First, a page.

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We thoroughly scrutinized the panoramic radiograph and compared it with the initial radiograph taken before surgical enucleation of adenomatoid odontogenic tumor 3 years back.
Surprisingly, in the earlier radiograph also there was the faint suggestion of the bilateral radiolucent lesion along with central midline radiolucent lesion of mandible before surgical enucleation of midline adenomatoid odontogenic tumor [Figure 2]a. While investigating the recent radiograph, we found normal healed midline lesion. However, when we compared the size and extent of involvement of left radiolucent lesion, it was evident that the lesion was expanding. Earlier radiograph revealed small irregular multilocular radiolucent lesion infiltrating between roots of canine and first premolar tooth of the left side of mandible. Recent radiograph revealed diffuse extension of multilocular radiolucent lesion involving up to the interradicular area of previously uninvolved second premolar and first molar [Figure 2]b.
|Figure 2: (a) Previous panormic radiograph, three years back before enucleation of midline lesion of mandible diagnosed as adenomatoid odontogenic tumor (red thin arrow), irregular radiolucent lesion adjacent to midline lesion bilaterally (yellow thick and disintegrated line), left side radiolucent lesion infiltrating between roots of canine and premolar teeth involving lower apex of tooth roots. (b) Recent panormic radiograph demonstrating healed enucleated midline lesion of mandible which was diagnosed as adenomatoid odontogenic tumor (red thin arrow), irregular radiolucent lesion adjacent to midline lesion bilaterally (yellow thick and disintegrated line), left side radiolucent lesion infiltrating between roots of canine, premolars and first molar teeth till mid root level. Recent lesion is clearly showing expansion on comparison with previous radiograph|
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Hence, there was definite increase in the size of radiolucency within these 3 years.
[Figure 2]a Previous panormic radiograph, 3 years back before enucleation of midline lesion of mandible diagnosed as adenomatoid odontogenic tumor (red thin arrow), irregular radiolucent lesion adjacent to midline lesion bilaterally (yellow thick and disintegrated line), left side radiolucent lesion infiltrating between roots of canine and premolar teeth involving lower apex of tooth roots.
[Figure 2]b Recent panormic radiograph demonstrating healed enucleated midline lesion of mandible which was diagnosed as adenomatoid odontogenic tumor (red thin arrow), irregular radiolucent lesion adjacent to midline lesion bilaterally (yellow thick and disintegrated line), left side radiolucent lesion infiltrating between roots of canine, and premolars and first molar teeth till mid root level. Recent lesion is clearly showing expansion on comparison with previous radiograph.
| Discussion|| |
Active hematopoietic marrow is gradually replaced with fatty marrow as people grow older, but fatty marrow may be quickly replaced with areas of active hematopoiesis as a demand for blood cell formation increases. Occasionally, foci of hematopoietic or fibrofatty marrow will form a localized collection to produce a paucity of trabeculae and to present a radiolucency in the jaws. Sites most frequently mentioned in the jaws are the condylar process, the mandiblular angle, and the maxillary tuberosity.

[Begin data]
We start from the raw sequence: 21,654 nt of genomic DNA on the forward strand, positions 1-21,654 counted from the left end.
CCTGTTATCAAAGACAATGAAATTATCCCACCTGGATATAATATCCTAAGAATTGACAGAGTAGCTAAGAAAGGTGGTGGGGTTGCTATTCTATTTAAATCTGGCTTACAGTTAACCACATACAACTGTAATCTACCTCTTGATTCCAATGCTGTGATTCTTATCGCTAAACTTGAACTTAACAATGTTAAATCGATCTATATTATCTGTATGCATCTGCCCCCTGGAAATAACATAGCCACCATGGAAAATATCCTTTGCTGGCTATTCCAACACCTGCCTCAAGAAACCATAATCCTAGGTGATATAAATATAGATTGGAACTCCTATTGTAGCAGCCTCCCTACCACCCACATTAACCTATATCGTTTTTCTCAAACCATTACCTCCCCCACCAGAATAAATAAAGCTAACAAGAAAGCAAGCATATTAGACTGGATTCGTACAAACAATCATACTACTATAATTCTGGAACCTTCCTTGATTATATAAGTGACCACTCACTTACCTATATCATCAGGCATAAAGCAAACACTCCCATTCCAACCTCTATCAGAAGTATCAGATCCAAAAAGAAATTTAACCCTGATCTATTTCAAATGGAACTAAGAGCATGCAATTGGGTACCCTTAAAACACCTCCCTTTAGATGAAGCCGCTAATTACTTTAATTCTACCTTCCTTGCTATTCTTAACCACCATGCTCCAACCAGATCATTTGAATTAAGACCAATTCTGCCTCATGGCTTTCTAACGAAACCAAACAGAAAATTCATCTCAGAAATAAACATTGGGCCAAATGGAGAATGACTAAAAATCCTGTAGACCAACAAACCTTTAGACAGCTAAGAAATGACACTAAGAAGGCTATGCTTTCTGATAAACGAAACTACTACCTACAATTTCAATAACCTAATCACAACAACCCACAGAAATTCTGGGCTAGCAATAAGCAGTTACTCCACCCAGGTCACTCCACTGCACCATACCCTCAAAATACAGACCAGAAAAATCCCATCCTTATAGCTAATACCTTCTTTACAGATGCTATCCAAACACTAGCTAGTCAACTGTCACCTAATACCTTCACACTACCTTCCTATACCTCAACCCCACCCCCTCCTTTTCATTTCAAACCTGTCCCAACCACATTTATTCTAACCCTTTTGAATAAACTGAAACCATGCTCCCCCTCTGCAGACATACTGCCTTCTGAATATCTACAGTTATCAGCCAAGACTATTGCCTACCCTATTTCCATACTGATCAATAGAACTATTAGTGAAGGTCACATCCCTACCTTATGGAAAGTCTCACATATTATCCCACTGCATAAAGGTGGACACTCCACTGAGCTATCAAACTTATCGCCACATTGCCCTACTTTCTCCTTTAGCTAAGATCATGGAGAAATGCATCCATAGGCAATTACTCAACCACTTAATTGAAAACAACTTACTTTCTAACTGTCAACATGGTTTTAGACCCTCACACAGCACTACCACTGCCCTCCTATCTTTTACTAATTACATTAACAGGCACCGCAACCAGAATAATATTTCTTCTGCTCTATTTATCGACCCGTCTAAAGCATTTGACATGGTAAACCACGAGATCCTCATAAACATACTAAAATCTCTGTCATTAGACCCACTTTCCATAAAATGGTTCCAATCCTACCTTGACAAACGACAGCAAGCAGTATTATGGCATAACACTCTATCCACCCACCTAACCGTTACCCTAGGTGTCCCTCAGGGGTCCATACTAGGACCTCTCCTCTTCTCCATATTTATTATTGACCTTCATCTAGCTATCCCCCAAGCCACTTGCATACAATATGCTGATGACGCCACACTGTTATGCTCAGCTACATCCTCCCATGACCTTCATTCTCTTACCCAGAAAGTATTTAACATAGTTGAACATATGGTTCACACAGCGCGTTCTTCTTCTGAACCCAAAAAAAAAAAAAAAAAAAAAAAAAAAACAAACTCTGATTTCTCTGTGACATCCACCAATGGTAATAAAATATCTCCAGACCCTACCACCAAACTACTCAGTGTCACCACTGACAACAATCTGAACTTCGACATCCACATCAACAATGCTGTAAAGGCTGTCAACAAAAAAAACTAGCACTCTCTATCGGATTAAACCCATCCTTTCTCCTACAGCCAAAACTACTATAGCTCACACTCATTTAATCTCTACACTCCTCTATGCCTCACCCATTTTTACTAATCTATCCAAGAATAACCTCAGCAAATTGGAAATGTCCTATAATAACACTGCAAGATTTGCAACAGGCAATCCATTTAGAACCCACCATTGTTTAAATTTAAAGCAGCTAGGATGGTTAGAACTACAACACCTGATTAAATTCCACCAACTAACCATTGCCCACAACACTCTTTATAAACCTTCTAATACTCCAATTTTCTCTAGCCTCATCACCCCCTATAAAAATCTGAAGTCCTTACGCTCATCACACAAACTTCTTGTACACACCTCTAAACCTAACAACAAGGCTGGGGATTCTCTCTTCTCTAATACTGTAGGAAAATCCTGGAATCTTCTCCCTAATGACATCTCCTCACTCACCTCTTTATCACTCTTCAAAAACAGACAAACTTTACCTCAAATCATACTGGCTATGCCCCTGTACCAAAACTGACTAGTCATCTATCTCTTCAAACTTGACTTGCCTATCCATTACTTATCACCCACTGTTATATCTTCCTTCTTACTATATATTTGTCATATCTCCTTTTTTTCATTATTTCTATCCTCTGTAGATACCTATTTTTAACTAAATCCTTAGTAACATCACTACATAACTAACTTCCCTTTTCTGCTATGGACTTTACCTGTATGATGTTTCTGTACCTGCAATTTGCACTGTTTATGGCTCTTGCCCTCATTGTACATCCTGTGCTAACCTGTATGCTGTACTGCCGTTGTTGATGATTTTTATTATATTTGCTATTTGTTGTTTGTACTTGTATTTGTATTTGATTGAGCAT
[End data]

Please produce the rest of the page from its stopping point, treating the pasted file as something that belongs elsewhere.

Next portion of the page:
The pathogenesis is not known, but several suggested possibilities include
- Bone resorption secondary to marrow hyperplasia in response to an increased demand for blood cells
- Persistent embryologic marrow remnants
- Altered regeneration of bony trabeculae in an area of previous trauma, local inflammation, or extraction.
However, the majority of reported lesions in literature are asymptomatic, but Lipani et al. emphasized the OBMD of the jaw bone might behave somewhat aggressively and produce a painful expansion of the cortical margin. The frequent incidence of such lesions in the edentulous segments of the posterior mandible suggests that the proliferation of hematopoietic marrow elements may be stimulated by odontogenic inflammation or be a sequel of repair. Our case might have arisen due to the stimulus of adenomatoid odontogenic tumor of anterior mandible. This might have caused marrow hyperplasia bilaterally to the midline lesion. Another possibility is that it might have aggravated in response to the healing process of enucleation done for the adenomatoid odontogenic tumor.
Makek et al. also reported that five of their twenty patients presented with pain of no dental cause, and one of them had gradual but progressive enlargement of the right mandible, resulting in a lateral open bite deformity. In addition, interestingly, enough in this case, the lesion was bilateral, with no symptoms attributable to the left-sided lesion., Our case was also symptomatic for the left side lesion of mandible and was totally asymptomatic on the right side of mandible. Since bilateral similar lesions have been associated with sickle cell anemia, the patient should be evaluated for same.
The vague or misleading clinical history of pain and swelling as well as the varied radiographic appearance of hematopoietic marrow defect frequently requires consideration in the differential diagnosis of many pathologic entities.,
Pain and swelling suggest osteomyelitis, primary neoplasms of bone, metastatic lesions, and occasionally odontogenic cysts and tumors. When teeth are present, X-rays of hematopoietic defects of younger patients may be confused with central giant cell lesion, eosinophilic granuloma, leukemic infiltrate, and certain blood dyscrasias. Most essential for differential diagnosis of osteoporotic defects is a thorough and comprehensive medical history. It is particularly important in the middle-aged female as metastatic lesions of breast, lung, thyroid, and parathyroid are not uncommon. In posthysterectomy patients, there is frequently an osteoporotic appearance of the jaws, and this also must be considered.
Based on clinical and radiographic symptoms, diagnosis of a hematopoietic marrow defect is difficult. In middle-aged females, however, painful lesions in the posterior mandible combined with an ill-defined radiolucency should suggest such a possibility and should be considered in differential diagnosis.
Declaration of patient consent
The authors certify that they have obtained all appropriate patient consent forms. In the form, the legal guardian has given his consent for images and other clinical information to be reported in the journal. The guardian understands that names and initials will not be published and due efforts will be made to conceal identity, but anonymity cannot be guaranteed.
Financial support and sponsorship
Conflicts of interest
There are no conflicts of interest.
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[Figure 1], [Figure 2]